Press and Public Relations

Signaling Pathway in Cancer Cells Needs Acid: New Targets for Tailor-Made Therapy?

No. 03 | 03/02/2010 | by (Sel)

What is known as the Wnt signaling pathway plays an important role during embryonic development and also in diseases such as cancer. When the Wnt protein binds to its receptor on the cell surface, this triggers several steps within the cell which ultimately lead to tumor suppressor genes being switched off and, thus, cell division is started. Not all of the individual steps of this signaling pathway are known in detail yet. In particular, the mechanism by which the Wnt protein activates the Wnt receptor when binding to it was still unclear. Scientists of the German Cancer Research Center (Deutsches Krebsforschungszentrum, DKFZ) have now made a substantial contribution to uncovering this mechanism. Their results have been published in the renowned specialist journal Science.

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To find out which other components play a role in the Wnt signaling pathway, the research group headed by Christof Niehrs of the Division of Molecular Embryology studied human renal cells. Into these cells, the scientists transfected the luciferase gene, which emitted a light signal whenever the Wnt signaling pathway was activated by adding Wnt. Collaborating with colleagues from Michael Boutros’ group of the Division of Signaling Pathways and Functional Genomics and using a whole-genome approach, they subsequently silenced 18,500 genes one after the other by adding small RNA molecules called small interfering RNAs. In those cells that no longer emitted light after adding Wnt, a crucial gene of the Wnt signaling pathway had apparently been switched off.

Taking a closer look at the cells which no longer showed a light signal, the researchers discovered two “old acquaintances”. The first one is the prorenin receptor, which mediates the signal of the hypertension hormone renin. Children who have mutations in this receptor are often affected by mental retardation or epilepsy. This receptor also appears to mediate the Wnt signal together with the Wnt receptor. Another surprise has been the discovery that a “proton pump”, which provides an acidic environment in cellular organelles, seem to be required to mediate the Wnt signal. It is known that this pump plays a role in various processes such as viral entry into cells, the onset of metastasis in cancer or left-right axis formation during embryonic development. Absence of this pump leads to premature death in many organisms.

“Our results raise further questions,” says Christof Niehrs, looking ahead, “such as the role of the prorenin receptor in mental retardation. And the proton pump might be a promising target for therapy, such as by specific interference in the Wnt signaling pathway in cancer.”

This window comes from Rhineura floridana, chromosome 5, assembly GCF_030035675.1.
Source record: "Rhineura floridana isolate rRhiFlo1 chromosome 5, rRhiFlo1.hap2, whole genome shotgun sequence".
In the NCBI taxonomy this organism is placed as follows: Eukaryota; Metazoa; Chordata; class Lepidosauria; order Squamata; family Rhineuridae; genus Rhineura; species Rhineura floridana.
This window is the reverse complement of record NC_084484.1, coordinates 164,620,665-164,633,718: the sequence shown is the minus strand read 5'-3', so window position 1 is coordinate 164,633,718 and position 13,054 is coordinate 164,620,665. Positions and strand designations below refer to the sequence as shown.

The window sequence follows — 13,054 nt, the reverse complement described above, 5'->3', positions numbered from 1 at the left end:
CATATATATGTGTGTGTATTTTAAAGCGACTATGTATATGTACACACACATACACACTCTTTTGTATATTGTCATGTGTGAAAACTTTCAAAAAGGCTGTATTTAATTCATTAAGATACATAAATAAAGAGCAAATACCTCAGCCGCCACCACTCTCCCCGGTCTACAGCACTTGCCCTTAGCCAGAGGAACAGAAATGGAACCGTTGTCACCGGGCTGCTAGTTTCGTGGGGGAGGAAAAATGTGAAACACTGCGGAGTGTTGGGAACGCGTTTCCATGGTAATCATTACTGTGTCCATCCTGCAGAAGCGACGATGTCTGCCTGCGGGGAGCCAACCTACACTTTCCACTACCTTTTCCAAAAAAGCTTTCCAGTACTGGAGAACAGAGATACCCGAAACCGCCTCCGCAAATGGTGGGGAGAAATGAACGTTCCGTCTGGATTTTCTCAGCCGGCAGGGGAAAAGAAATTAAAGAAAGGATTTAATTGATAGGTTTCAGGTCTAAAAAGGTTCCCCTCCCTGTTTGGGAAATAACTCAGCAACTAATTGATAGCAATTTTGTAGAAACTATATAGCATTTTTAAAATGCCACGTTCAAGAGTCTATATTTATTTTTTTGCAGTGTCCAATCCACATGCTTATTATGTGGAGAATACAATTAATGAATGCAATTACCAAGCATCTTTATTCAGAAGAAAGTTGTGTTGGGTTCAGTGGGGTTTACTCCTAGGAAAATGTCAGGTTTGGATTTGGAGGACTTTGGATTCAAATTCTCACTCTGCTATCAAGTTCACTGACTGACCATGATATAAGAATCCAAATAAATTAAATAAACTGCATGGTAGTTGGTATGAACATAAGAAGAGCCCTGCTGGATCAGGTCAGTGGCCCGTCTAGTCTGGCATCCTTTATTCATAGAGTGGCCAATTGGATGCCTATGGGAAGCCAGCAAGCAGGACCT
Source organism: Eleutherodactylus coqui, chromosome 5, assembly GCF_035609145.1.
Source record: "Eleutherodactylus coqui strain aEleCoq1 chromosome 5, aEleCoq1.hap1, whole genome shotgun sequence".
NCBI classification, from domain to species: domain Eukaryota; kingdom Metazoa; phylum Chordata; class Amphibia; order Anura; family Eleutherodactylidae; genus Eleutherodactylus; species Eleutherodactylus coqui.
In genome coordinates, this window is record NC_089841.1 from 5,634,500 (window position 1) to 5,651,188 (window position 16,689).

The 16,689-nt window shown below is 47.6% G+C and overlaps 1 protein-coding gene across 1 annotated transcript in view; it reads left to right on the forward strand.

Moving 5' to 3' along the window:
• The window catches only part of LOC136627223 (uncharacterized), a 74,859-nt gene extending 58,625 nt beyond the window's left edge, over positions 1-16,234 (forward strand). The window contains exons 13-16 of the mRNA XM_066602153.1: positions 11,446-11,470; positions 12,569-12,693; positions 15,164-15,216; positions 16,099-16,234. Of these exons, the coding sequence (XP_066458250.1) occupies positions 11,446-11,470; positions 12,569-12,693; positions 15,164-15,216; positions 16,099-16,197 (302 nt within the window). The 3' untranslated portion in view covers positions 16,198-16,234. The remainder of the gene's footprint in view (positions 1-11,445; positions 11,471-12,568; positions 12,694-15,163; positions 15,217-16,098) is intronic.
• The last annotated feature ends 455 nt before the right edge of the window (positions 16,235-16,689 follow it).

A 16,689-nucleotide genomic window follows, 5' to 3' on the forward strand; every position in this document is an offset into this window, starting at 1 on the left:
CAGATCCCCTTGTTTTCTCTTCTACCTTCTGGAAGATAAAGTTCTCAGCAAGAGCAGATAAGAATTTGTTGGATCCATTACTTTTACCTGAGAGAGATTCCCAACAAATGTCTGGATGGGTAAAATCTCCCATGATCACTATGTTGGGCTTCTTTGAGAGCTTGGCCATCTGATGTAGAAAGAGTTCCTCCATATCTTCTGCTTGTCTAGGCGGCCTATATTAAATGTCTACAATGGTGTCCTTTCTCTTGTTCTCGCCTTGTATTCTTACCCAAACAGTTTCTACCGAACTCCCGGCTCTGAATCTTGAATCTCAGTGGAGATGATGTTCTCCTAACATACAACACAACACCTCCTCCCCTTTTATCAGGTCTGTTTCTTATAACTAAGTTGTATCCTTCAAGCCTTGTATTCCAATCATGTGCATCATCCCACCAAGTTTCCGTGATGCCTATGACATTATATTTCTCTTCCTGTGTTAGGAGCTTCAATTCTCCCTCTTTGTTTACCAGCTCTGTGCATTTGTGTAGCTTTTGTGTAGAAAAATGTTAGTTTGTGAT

A picture for this press release is available at:
http://www.dkfz.de/de/presse/pressemitteilungen/2010/images/Fresh_Yellow_Lemon.jpg

Requirement of prorenin receptor and vacuolar H+-ATPase-mediated acidification for Wnt signaling.
Cruciat CM, Ohkawara B, Acebron SP, Karaulanov E, Reinhard C, Ingelfinger D, Boutros M, Niehrs C.
Science. 2010 Jan 22;327(5964):459-63. DOI: 10.1126/science.1179802

The German Cancer Research Center (Deutsches Krebsforschungszentrum, DKFZ) with its more than 3,000 employees is the largest biomedical research institute in Germany. At DKFZ, more than 1,000 scientists investigate how cancer develops, identify cancer risk factors and endeavor to find new strategies to prevent people from getting cancer. They develop novel approaches to make tumor diagnosis more precise and treatment of cancer patients more successful. The staff of the Cancer Information Service (KID) offers information about the widespread disease of cancer for patients, their families, and the general public. Jointly with Heidelberg University Hospital, DKFZ has established the National Center for Tumor Diseases (NCT) Heidelberg, where promising approaches from cancer research are translated into the clinic. In the German Consortium for Translational Cancer Research (DKTK), one of six German Centers for Health Research, DKFZ maintains translational centers at seven university partnering sites. Combining excellent university hospitals with high-profile research at a Helmholtz Center is an important contribution to improving the chances of cancer patients. DKFZ is a member of the Helmholtz Association of National Research Centers, with ninety percent of its funding coming from the German Federal Ministry of Education and Research and the remaining ten percent from the State of Baden-Württemberg.

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